October 30, 2022
Three years passed from the last AWS exam I took, and my AWS certifications were due a renewal. The first thing I checked was what was the exam code and which one I had taken three years ago. It turns out that the last time I took SAA-C01, this time, the only available version for the AWS Solutions Architect Associate exam was SAA-C03. SAA-C03 is still very new since it got released last month, so not much third-party material is available.Read More
May 23, 2022
We have seen a massive increase in the “real world” dependency on digital services in the last few years. This process will probably continue in the future, and we are not ready for it. In the same few years, we have seen a lot of cases where digital services went offline or got hacked. In a society that relies more and more on digital services, we can not afford such services not to be available or secure.Read More
October 31, 2021
I often see people and companies moving their workloads to the cloud. Speaking with them, they explain that the cloud is cheaper, more flexible, and more reliable than their current infrastructure. To further increase investment return, they often target a specific (single) cloud to reduce management costs and complexity.
By itself, this trend seems a very reasonable one. The risk is that, sometimes, people do not consider the less immediate risks around this move.Read More
December 10, 2019
In the last couple of weeks, I’ve seen problems allocating resources in the Google Cloud Platform in the Frankfurt region. The problem seemed to have occurred due to the high requests Google customers made to sustain their businesses during the Black Friday, Thanksgiving, Cyber Monday period. Making some searches on Google, I’ve found out that this is not the first time it occurs, and this is not only a GCP problem since AWS and Azure had similar incidents.Read More
November 8, 2019
A couple of days ago, I did re-take the AWS Certified Solution Architect - Associate exam. This was my second time at this certification (I did it the first time in 2015), and I had to retake the exam since my certification expired in 2017. The exam was fairly different this time from the previous time.
The first thing I noticed is that the certification itself is no longer expiring after 2 years since the validity got extended to 3 years.Read More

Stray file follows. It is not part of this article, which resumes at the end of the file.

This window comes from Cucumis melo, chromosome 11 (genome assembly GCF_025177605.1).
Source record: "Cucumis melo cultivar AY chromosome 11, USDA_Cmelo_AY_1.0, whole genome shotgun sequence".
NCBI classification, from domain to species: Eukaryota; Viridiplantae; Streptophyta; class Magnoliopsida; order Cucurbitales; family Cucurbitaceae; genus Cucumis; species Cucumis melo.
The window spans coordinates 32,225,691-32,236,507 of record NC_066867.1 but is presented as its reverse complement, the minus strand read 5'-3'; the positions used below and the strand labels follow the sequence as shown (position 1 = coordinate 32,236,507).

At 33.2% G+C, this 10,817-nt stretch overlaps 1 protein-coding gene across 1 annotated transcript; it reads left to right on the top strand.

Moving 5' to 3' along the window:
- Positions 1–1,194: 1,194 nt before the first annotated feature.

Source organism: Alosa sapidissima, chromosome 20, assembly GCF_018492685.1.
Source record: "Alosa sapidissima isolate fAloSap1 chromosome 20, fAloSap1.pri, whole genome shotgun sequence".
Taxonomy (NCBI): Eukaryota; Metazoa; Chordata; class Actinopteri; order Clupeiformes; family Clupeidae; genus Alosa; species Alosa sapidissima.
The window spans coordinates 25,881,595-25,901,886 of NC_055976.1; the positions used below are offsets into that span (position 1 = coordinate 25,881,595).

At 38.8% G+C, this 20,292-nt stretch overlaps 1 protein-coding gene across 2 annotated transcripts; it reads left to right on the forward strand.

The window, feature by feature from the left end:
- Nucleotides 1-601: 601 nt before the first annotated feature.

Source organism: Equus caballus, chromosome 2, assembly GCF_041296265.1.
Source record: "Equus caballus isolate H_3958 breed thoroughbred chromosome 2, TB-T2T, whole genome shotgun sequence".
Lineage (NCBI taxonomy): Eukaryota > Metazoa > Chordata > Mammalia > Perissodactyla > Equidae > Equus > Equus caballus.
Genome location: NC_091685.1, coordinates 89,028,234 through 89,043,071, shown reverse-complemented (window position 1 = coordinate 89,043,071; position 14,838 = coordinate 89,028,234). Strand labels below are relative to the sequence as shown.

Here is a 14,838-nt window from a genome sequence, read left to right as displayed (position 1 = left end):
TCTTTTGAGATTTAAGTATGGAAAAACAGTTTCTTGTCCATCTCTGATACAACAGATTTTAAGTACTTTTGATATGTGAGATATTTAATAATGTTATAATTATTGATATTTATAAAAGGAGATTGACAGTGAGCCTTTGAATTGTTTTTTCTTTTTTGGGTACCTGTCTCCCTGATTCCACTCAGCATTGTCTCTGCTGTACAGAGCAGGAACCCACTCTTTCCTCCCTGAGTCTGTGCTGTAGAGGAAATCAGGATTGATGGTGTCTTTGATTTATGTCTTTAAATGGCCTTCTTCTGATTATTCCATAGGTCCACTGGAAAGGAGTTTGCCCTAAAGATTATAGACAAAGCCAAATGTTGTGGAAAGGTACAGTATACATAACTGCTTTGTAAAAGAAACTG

October 10, 2019
As part of my AWS re-certification path, I decided to start from the very begin, with the AWS Cloud Practitioner Essentials. I was sure to pass the exam, but since in the company I work for other people will be required to become AWS certified, I wanted to check out the exam beforehand, to be able to suggest to the people the right certification for them.
The exam is fairly straight forward and is mainly focused on the advantages of AWS and cloud in general.Read More
March 21, 2019
After the article on the reasons to use vanity URLs in Go and the one about how to implement a lightweight vanity URLs provider, I’d like to share with you how you can leverage AWS Lambda to implement a vanity URLs provider.
The first thing we will need is to import the github.com/aws/aws-lambda-go package. This package will provide us with the needed functions to easily integrate our Go code with AWS Lambda.Read More
February 29, 2016
Amazon Web Services (AWS) is the biggest public cloud provider and has released a set of tools to help out sysadmins and developers for integrating with their infrastructure.
The three tools we are going to discuss in this article are three of AWS’s most-used and well-known tools:
botocore: Low-level Python library boto3: High level Python library awscli: Command-line interface written in Python All those tools are currently available in Fedora (22+) and EPEL (7).Read More
January 27, 2016
A couple of weeks ago, I’ve announced the availability of AWS tools for Fedora. I’m very happy to announce that today they are available in the EPEL7 repository as well.
The Extra Packages for Enterprise Linux (EPEL) repository is an RPM repository managed by the Fedora community that creates, maintains, and manages a high quality set of additional packages for Enterprise Linux, including, but not limited to, Red Hat Enterprise Linux (RHEL), CentOS, Scientific Linux (SL), and Oracle Linux (OL).Read More
January 16, 2016
In the last few weeks I’ve worked toward bringing the Amazon Web Services tools in Fedora. The three AWS tools that are coming in the next few days in Fedora are:
botocore: a low level Python library to interact with Amazon Web Services APIs boto3: a high level Python library to interact with Amazon Web Services APIs awscli: a Command Line Interface to interact with Amazon Web Services APIs Botocore just landed in Fedora updates repositories while boto3 and awscli will be pushed to the updates repository tomorrow or Monday morning.Read More